It never dawned on those archaeologists, who presented themselves as THE EXPERTS on the Woodland Period in the Southeast to look elsewhere for cultural influences. In fact, pyramidal earthen mounds identical to those at Kolomoki and the Chattahoochee and Etowah Rivers in Georgia, plus Nanih Waiya in Mississippi, were being built in Peru several centuries earlier and at the same time.
Well, there is something else. To this day, the clothing of the Conibo People in Peru looks like Swift Creek pottery, The clothing of the Shipibo People in Peru looks like Napier pottery. As POOF subscribers saw in a recent video, the dances done by the Shipibo today were painted by French and English painters, who visited the Southeast in the 1500s, 1600s and early 1700s.
Being that the Conibo’s and Shipibo’s were making Swift Creek pottery before it appeared in Georgia, there must be a connection. They were under severe attacks from the bloodthirsty Moche kingdoms at the very same time that Swift Creek pottery appeared in Georgia.
These discrepancies clearly point out the difference between a professional anthropologist and an archaeological technician . . . even if the latter has a PhD and perceives himself/herself as an intellectual giant. In my very first meeting with Dr. Roman Piňa-Chan, Director of the Museo Nacional de Antropologia de Mexico, at the start of a fellowship, I presented him with two books on the Native American archaeology in the Southeast. He knew virtually nothing about the Southeast, but after skimming through the books, he instantly recognized that most aspects of the “Mississippian Culture” could be traced to Mesoamerica, but he was puzzled by the stamped pottery styles, such as Swift Creek. “Ricardo, I think your ceramicas were from somewhere else, far away.”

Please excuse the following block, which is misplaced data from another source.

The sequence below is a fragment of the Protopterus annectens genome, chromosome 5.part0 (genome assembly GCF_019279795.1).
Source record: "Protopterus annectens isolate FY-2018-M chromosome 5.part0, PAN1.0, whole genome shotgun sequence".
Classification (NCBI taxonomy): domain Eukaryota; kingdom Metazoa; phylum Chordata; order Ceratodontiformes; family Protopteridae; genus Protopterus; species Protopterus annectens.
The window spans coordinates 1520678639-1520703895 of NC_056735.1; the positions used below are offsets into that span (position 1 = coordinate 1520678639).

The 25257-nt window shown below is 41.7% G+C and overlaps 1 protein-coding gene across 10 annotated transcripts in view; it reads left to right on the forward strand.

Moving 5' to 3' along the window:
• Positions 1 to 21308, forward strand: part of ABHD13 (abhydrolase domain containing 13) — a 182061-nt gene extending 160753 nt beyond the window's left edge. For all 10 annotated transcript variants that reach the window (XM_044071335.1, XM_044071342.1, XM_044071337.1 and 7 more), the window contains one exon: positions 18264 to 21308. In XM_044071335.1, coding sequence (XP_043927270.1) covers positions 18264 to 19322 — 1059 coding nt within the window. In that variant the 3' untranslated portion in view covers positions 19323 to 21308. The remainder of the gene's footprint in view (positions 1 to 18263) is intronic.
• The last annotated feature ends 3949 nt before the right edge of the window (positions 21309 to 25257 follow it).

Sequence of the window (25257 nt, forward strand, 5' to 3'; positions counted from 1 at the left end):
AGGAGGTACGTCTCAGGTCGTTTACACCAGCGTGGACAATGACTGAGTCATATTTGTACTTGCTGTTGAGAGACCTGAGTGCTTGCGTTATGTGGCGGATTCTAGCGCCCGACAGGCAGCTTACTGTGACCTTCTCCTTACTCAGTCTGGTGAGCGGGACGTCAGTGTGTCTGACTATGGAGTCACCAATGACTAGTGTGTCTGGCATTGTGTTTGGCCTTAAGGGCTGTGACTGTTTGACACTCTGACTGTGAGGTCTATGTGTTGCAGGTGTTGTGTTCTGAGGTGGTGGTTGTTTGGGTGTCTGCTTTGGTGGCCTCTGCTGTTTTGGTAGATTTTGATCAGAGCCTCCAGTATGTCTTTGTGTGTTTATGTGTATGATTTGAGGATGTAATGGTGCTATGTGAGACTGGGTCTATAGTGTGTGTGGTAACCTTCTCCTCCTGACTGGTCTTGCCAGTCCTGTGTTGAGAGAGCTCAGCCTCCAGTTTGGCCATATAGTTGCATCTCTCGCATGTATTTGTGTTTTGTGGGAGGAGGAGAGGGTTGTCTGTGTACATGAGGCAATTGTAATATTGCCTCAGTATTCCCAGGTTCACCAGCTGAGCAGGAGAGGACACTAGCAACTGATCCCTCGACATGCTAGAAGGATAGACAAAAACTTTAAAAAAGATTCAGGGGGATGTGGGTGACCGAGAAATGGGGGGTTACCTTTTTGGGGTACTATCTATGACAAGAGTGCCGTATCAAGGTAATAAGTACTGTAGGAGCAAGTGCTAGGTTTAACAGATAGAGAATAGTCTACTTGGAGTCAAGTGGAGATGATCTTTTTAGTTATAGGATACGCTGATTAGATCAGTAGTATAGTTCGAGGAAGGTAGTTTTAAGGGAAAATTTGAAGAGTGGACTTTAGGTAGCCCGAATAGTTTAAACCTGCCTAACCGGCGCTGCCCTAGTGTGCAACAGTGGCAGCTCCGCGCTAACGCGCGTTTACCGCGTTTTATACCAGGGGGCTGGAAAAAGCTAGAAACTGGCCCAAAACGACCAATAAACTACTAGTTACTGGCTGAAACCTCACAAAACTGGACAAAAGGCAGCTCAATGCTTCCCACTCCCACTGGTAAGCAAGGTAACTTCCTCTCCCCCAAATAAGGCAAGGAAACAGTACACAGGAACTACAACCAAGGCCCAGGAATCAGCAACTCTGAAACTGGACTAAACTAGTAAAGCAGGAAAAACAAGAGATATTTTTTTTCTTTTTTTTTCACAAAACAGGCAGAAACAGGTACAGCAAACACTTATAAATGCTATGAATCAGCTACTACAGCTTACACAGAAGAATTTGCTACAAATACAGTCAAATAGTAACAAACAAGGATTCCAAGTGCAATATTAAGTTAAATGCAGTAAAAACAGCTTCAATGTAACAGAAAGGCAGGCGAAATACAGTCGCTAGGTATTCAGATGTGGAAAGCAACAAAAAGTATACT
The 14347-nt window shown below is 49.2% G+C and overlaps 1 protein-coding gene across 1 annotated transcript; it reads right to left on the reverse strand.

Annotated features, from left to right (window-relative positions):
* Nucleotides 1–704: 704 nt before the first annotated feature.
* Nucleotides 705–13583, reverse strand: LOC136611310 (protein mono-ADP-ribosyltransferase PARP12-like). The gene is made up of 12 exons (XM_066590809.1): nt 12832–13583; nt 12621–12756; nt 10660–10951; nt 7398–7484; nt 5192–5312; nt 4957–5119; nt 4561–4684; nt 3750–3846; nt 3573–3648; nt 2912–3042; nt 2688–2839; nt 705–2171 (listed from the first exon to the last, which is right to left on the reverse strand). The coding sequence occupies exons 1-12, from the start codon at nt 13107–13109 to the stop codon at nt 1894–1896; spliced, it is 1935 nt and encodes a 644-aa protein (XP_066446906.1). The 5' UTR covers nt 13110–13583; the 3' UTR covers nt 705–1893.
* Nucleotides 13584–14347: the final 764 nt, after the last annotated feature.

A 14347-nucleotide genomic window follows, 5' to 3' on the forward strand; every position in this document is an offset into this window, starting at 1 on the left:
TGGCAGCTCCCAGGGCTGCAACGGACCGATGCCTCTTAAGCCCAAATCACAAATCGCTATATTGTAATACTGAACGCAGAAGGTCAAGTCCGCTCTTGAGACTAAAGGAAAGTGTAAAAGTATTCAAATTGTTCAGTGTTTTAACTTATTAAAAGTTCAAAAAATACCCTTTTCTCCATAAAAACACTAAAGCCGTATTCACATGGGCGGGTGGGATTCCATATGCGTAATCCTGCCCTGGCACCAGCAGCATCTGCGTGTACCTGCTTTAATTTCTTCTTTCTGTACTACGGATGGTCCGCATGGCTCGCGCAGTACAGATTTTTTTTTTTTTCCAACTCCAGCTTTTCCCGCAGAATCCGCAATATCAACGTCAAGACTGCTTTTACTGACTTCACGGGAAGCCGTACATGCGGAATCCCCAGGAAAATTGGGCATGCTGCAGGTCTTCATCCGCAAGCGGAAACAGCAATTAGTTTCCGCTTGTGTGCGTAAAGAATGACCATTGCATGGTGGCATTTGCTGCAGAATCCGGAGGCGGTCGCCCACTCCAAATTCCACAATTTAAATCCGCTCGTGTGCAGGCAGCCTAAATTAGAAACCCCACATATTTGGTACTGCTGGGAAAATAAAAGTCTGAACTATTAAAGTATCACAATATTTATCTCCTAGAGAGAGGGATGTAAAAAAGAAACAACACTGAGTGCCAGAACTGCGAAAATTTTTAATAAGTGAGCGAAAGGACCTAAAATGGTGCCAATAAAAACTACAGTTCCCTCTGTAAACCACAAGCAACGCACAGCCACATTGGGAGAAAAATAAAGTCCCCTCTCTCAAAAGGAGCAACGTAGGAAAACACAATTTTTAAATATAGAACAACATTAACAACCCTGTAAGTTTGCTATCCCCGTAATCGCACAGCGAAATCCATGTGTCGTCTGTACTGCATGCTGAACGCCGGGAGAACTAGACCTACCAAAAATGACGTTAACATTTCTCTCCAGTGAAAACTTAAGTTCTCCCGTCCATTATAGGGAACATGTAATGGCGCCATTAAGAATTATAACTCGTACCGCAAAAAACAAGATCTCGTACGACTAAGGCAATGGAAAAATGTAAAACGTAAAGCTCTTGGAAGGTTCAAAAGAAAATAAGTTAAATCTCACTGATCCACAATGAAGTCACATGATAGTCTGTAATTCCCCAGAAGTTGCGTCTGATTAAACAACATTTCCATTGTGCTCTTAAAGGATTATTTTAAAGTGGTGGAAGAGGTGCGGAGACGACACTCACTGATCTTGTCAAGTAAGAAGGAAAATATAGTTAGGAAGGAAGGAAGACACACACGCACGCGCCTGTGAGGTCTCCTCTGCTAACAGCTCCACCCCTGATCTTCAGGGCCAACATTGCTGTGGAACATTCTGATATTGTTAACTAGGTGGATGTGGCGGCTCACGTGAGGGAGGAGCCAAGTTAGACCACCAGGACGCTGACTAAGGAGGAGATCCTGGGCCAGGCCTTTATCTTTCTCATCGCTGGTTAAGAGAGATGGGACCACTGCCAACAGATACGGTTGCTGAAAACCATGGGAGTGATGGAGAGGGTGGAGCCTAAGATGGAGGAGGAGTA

The Choctaw continued their ancient architectural traditions, dating back to at least 3400 BC. However, almost all the domestic and public architecture produced by the ancestors of the Chickasaws, Alabamu, Creeks, Koasati, Seminoles and Miccosukee, after around 800 AD, is virtually identical to what can be found among the commoners and less advanced peoples in northeastern and southern Mexico at that time.
The archaeological profession has always been rather vague in its understanding of Woodland Period communities (1000 BC to 800 AD) in the Southeastern United States and Ohio Basin. Why do the Southeastern Woodland Period mounds look like the Formative Period in Peru, while the geometric earthworks of the Hopewell Culture look like what was being built in the Amazon Basin at that time?
As you can see above, the people of Amazon Basin are still building houses and outbuildings exactly as they did before Europeans arrived. The only difference is that they now have steel tools. I am studying videos and plans of these aboriginal buildings in order to better understand how Southeastern indigenous peoples constructed their buildings.